monkfish, caper butter, tarragon; pan-grilled eggplant, basil

I did it again.  I mean a recipe that was totally new to me 2 weeks ago.

The first time it was so terrific I knew I’d be back soon. I did it again on Wednesday.

I thought it turned out very well, but although I had followed all procedures pretty much the same as I had the first time, there was a suggestion within our small dinner party that I could have left the monkfish over the flame a wee bit longer.

Still, …

  • ‘monkfish with caper butter’ prepared following this great recipe, starting off with 4 monkfish tails (16 ounces total) from Blue Moon Seafood Company, sliced through once horizontally to reduce their thickness for quick cooking, and continuing with local North Country Farms Stone Ground Whole Wheat Flour seasoned with salt, pepper, and ground mustard seed; Organic Valley ‘Cultured Pasture Butter’; shallots from Trader Joe’s Market; Sicilian salted capers, thoroughly rinsed; the juice of an organic lemon from Whole Foods Market; and chopped tarragon leaves from Keith’s Farm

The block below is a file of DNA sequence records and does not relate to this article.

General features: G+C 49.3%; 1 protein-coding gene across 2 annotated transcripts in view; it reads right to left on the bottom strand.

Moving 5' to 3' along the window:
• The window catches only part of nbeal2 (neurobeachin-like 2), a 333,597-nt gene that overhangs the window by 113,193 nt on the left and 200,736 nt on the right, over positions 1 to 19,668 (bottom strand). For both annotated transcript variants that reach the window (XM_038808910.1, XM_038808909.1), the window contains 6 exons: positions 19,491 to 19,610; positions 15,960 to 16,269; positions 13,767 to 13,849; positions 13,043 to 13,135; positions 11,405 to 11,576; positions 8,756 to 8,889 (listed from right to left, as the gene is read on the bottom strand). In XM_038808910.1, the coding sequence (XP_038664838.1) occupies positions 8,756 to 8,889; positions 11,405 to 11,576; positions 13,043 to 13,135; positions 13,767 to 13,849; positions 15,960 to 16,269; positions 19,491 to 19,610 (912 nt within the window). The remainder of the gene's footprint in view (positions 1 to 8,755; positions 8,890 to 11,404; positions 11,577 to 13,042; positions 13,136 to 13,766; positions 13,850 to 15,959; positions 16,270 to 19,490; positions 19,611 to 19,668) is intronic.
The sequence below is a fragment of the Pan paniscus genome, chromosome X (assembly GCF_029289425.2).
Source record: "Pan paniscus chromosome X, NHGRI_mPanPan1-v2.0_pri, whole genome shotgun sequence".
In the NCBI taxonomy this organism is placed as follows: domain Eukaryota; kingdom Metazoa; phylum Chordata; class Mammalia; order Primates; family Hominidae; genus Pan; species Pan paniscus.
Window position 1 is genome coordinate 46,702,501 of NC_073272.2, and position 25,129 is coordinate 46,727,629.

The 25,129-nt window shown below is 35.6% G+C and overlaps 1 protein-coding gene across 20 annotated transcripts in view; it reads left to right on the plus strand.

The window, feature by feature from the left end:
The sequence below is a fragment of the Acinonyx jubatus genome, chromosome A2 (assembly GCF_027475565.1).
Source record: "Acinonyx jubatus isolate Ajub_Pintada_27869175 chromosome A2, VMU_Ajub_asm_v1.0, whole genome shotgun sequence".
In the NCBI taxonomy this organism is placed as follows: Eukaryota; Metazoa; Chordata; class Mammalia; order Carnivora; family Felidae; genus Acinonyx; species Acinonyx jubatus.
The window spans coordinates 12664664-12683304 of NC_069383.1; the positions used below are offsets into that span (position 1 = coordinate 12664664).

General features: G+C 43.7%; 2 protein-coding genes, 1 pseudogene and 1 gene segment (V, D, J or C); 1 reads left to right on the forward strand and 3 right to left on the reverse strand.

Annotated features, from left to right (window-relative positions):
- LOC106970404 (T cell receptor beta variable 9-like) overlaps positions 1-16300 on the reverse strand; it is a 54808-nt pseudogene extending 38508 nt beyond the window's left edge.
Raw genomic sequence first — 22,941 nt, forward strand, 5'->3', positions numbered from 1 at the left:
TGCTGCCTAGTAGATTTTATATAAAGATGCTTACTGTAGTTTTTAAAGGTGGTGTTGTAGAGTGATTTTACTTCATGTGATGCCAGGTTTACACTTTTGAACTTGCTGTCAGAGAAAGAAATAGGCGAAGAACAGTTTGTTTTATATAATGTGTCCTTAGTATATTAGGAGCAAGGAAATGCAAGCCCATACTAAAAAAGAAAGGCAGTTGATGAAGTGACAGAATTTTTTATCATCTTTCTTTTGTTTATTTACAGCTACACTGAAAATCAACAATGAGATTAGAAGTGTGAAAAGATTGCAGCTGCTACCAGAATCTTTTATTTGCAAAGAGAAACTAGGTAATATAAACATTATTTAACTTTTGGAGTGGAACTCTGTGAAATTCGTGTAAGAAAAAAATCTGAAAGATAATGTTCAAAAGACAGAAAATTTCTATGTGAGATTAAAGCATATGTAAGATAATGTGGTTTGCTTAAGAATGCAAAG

• eight small orange ‘Turkish’, and an equal number of purple (aubergine) ‘Patio Baby’ eggplants, from Norwich Meadows Farm, each cut horizontally into 2 or 3 slices, mixed with a little olive oil, a little finely-chopped garlic clove from Norwich Meadows Farm, sea salt, and freshly-ground Tellicherry pepper, pan-grilled on a large iron plate over brisk flames on 2 burners, turning once, sprinkled with torn basil leaves from Stokes Farm, arranged on the plates and drizzled with a bit of olive oil